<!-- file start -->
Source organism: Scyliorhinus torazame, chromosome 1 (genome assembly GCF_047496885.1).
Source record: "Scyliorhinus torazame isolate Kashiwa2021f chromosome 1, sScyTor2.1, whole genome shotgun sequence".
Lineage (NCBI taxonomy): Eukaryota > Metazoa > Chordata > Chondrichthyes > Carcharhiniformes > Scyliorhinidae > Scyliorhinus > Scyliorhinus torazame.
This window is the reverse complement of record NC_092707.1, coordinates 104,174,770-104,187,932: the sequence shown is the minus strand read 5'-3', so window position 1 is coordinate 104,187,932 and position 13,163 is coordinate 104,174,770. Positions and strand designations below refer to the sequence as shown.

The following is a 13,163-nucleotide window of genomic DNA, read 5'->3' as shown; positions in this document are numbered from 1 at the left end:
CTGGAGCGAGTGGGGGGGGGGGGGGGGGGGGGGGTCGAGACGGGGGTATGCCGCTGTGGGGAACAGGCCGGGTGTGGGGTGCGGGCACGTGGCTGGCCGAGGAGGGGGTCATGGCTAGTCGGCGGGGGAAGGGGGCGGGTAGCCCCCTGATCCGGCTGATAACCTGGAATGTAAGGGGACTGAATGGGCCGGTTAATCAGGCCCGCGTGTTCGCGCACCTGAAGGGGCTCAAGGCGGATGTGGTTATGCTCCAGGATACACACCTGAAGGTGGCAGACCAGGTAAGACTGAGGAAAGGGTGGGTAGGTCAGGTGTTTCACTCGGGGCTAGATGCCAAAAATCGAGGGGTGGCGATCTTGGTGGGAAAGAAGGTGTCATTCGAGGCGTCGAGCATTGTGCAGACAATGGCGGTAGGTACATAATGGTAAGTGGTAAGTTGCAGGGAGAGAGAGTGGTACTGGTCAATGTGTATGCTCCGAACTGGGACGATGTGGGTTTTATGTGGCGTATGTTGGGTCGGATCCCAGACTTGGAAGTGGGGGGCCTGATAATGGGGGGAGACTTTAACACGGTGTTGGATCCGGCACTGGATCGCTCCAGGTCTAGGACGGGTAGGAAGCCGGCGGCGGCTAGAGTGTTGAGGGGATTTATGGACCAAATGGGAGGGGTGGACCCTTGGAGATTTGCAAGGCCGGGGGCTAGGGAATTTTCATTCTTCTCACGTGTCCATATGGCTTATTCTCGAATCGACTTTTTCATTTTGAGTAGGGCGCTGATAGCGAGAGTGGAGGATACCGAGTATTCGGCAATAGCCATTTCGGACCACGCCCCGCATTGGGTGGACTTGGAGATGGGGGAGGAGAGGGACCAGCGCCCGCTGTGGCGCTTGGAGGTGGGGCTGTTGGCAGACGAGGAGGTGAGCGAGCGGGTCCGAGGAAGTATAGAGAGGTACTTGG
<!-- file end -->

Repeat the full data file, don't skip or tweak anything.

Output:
Source organism: Scyliorhinus torazame, chromosome 1 (genome assembly GCF_047496885.1).
Source record: "Scyliorhinus torazame isolate Kashiwa2021f chromosome 1, sScyTor2.1, whole genome shotgun sequence".
Lineage (NCBI taxonomy): Eukaryota > Metazoa > Chordata > Chondrichthyes > Carcharhiniformes > Scyliorhinidae > Scyliorhinus > Scyliorhinus torazame.
This window is the reverse complement of record NC_092707.1, coordinates 104,174,770-104,187,932: the sequence shown is the minus strand read 5'-3', so window position 1 is coordinate 104,187,932 and position 13,163 is coordinate 104,174,770. Positions and strand designations below refer to the sequence as shown.

The following is a 13,163-nucleotide window of genomic DNA, read 5'->3' as shown; positions in this document are numbered from 1 at the left end:
CTGGAGCGAGTGGGGGGGGGGGGGGGGGGGGGGGTCGAGACGGGGGTATGCCGCTGTGGGGAACAGGCCGGGTGTGGGGTGCGGGCACGTGGCTGGCCGAGGAGGGGGTCATGGCTAGTCGGCGGGGGAAGGGGGCGGGTAGCCCCCTGATCCGGCTGATAACCTGGAATGTAAGGGGACTGAATGGGCCGGTTAATCAGGCCCGCGTGTTCGCGCACCTGAAGGGGCTCAAGGCGGATGTGGTTATGCTCCAGGATACACACCTGAAGGTGGCAGACCAGGTAAGACTGAGGAAAGGGTGGGTAGGTCAGGTGTTTCACTCGGGGCTAGATGCCAAAAATCGAGGGGTGGCGATCTTGGTGGGAAAGAAGGTGTCATTCGAGGCGTCGAGCATTGTGCAGACAATGGCGGTAGGTACATAATGGTAAGTGGTAAGTTGCAGGGAGAGAGAGTGGTACTGGTCAATGTGTATGCTCCGAACTGGGACGATGTGGGTTTTATGTGGCGTATGTTGGGTCGGATCCCAGACTTGGAAGTGGGGGGCCTGATAATGGGGGGAGACTTTAACACGGTGTTGGATCCGGCACTGGATCGCTCCAGGTCTAGGACGGGTAGGAAGCCGGCGGCGGCTAGAGTGTTGAGGGGATTTATGGACCAAATGGGAGGGGTGGACCCTTGGAGATTTGCAAGGCCGGGGGCTAGGGAATTTTCATTCTTCTCACGTGTCCATATGGCTTATTCTCGAATCGACTTTTTCATTTTGAGTAGGGCGCTGATAGCGAGAGTGGAGGATACCGAGTATTCGGCAATAGCCATTTCGGACCACGCCCCGCATTGGGTGGACTTGGAGATGGGGGAGGAGAGGGACCAGCGCCCGCTGTGGCGCTTGGAGGTGGGGCTGTTGGCAGACGAGGAGGTGAGCGAGCGGGTCCGAGGAAGTATAGAGAGGTACTTGG